Nicholas Courtney
Spring News

Imaginary Games (Level Up! Published Philosopher)

Imaginary Games.Cover It gives me great pleasure to announce that I have finally secured a deal for a book on my philosophy of games. Entitled Imaginary Games and published by Zero Books, the book is due in early 2012. You can click on the link here in this post, or on the mock up of the cover in the sidebar, to go to the page for the book and read the draft blurb. Comments welcome!

The book takes the work I've done adapting Walton's make-believe theory of representation to games (the Mimesis as Make-Believe serial and Game Design as Make-Believe serial), adds in a lot of other material from the blogs as well as all-new content, and arranges it all in a more personal and accessible book form. The manuscript is complete and production begins shortly. However, it will take six months from the end of production for it to be available for sale, so I have a long wait...

In the meantime, let me reproduce the part of my acknowledgements that refers to you, the players of the Game:

I must extend my gratitude to a great many of my blog ‘players’, and in particular Mory Buckman for his invaluable assistance in untangling the issues in respect of applying Walton’s system to megatexts via a series of spirited arguments, Rik Newman for his insights into the culture of fighting games, and John M. Osborne for bringing my attention to the issue of ‘fair play’. Other ‘players’ deserving of mention include Peter Crowther, Ben Cowley, Patrick Dugan, Corvus Elrod, Brian Green, Theo Malekin, Jack Monahan, Matt Mower, Michael Pereira, translucy and so many more I can’t adequately list, not only for comments that were invaluable in developing the ideas in this book but also for the constant encouragement that has kept me writing all these years. Also, my thanks go to Lauren Orsini, the intern at Kotaku who was responsible for the Walton serial reaching out to a wider audience at that aggregator. I also want to mention Yehuda Berlinger, whose blog has oft provided ideas to push gainfully against, and whose influence thus lurks beneath the surface of this manuscript in several places.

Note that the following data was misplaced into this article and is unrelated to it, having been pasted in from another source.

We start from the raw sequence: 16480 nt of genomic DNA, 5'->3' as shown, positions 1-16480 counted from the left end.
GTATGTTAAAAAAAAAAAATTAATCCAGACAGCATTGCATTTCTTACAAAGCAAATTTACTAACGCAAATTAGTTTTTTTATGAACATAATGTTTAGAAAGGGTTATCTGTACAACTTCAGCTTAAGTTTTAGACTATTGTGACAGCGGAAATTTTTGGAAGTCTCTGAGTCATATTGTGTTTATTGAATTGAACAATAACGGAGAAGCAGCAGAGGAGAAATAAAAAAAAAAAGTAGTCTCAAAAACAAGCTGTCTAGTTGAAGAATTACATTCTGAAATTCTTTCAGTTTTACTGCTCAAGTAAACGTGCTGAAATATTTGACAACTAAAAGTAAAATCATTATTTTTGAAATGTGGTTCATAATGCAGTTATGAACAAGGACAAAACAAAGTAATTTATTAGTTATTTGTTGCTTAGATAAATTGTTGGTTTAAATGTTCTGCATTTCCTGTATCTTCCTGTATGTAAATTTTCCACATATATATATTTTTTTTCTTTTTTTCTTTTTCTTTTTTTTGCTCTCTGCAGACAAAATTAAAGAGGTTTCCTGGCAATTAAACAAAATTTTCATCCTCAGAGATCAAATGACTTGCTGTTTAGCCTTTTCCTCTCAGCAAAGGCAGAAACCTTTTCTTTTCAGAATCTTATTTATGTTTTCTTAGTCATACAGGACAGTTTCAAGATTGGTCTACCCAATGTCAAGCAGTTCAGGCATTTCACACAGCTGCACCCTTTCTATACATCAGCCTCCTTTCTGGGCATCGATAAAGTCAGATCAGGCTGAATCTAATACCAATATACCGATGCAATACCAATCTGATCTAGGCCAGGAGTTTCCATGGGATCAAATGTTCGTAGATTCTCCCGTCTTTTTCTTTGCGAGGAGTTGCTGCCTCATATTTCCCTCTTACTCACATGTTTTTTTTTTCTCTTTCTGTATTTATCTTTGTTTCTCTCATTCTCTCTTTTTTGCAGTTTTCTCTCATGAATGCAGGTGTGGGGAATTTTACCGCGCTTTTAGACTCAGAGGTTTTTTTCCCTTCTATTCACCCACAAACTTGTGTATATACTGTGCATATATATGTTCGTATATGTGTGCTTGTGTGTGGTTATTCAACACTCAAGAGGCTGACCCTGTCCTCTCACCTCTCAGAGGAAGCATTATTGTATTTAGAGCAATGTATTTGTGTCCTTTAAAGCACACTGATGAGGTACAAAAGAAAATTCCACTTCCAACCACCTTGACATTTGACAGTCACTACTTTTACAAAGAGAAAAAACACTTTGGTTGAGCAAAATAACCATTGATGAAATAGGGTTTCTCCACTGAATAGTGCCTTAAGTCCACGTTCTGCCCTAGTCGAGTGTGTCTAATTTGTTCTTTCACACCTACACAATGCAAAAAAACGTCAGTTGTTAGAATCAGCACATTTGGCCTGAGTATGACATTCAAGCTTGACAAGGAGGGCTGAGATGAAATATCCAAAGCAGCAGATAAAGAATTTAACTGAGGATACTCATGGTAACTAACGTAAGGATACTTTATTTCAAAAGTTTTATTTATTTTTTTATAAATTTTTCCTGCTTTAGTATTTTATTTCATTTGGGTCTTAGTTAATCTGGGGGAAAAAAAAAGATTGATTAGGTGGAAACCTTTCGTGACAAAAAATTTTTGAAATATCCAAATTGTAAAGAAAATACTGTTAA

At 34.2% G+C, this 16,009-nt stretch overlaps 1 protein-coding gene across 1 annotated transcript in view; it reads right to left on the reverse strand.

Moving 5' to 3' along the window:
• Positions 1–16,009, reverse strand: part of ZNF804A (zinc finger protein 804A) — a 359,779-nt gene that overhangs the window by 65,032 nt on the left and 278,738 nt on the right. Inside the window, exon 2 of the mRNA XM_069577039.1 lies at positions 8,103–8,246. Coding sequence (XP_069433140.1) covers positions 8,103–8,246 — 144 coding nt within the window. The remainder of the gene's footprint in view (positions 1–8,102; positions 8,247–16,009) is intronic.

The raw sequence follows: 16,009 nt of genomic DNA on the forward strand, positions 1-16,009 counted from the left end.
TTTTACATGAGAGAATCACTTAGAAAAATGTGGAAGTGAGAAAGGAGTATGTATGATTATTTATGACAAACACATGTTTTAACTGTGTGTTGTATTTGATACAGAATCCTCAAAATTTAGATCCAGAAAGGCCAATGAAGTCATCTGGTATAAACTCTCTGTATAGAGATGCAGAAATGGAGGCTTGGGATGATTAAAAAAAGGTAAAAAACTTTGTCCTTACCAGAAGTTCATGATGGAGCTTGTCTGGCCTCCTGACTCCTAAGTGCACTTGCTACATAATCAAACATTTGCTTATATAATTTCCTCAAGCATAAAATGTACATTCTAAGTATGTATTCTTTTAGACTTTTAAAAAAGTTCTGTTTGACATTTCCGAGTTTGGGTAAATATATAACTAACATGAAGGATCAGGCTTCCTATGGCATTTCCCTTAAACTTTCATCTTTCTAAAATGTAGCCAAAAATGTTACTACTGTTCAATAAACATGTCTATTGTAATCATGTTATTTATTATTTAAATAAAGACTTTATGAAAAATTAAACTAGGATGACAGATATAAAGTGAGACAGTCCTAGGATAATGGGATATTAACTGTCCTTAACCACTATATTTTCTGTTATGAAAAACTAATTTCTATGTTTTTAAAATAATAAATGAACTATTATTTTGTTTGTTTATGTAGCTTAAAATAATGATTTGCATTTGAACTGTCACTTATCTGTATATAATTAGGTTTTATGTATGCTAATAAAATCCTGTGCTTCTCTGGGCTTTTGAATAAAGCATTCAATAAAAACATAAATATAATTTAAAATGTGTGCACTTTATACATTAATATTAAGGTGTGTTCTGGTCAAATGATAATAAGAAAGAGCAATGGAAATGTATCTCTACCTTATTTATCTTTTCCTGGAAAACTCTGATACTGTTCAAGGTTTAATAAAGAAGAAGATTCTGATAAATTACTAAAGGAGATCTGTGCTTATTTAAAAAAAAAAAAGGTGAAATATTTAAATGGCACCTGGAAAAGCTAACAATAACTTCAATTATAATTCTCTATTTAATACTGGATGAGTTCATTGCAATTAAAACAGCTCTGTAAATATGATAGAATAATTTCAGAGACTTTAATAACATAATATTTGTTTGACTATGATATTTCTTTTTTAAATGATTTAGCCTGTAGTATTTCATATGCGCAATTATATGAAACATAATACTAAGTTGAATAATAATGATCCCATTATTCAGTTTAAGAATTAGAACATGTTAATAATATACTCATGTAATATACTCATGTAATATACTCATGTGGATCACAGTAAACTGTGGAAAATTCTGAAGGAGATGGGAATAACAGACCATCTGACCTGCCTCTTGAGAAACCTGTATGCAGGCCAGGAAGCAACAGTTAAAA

Thank you all for your support!


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I'm flattered. Congratulations on getting your ideas out to a larger audience!

Hoorah, congrats Chris!

Congratulations on your leveling up. 1337G goes to you, and 9000+ internets to you!!!!!1

Seriously, I'm fascinated by the notion not only of a philosopher who is taken gaming seriously, but has also taken systematic issues in philosophical aesthetics in application to gaming. Also, since you work in the industry you have an inside perspective pertinent to philosophising on the issue, like Einstein philosophising over physics.

With Kind Regards from all the (non-imaginary) people from the Noumenal Realm, and the flattered Michael Pereira

Thanks guys! Glad to have had you along "for the ride". :)

Congrats, Chris! Thanks for the nod, always happy to contribute to intelligent conversation. Hope the book does well!

I'm also flattered, and congrats. Definitely looking forward to it.

I was just talking to someone about how, no matter how voluminous, read, and influential one's blog is, one really needs to have an edited, vetted, published book to be taken seriously.

I should really get cracking on one of my own.


Brian: Cheers!

Yehuda: It would be really interesting to see how you pulled together your perspective into a book - it would, I think, be quite a transformation of your thought to arrange it in this way.

One tip: if you want to get published more easily in non-fiction, it pays to veer towards "how to" - you can easily put theoretical content into a "how to" book (my first non-fiction, "21st Century Game Design", did this) but first time authors struggle with books that seem to be purely theory.

All the best!

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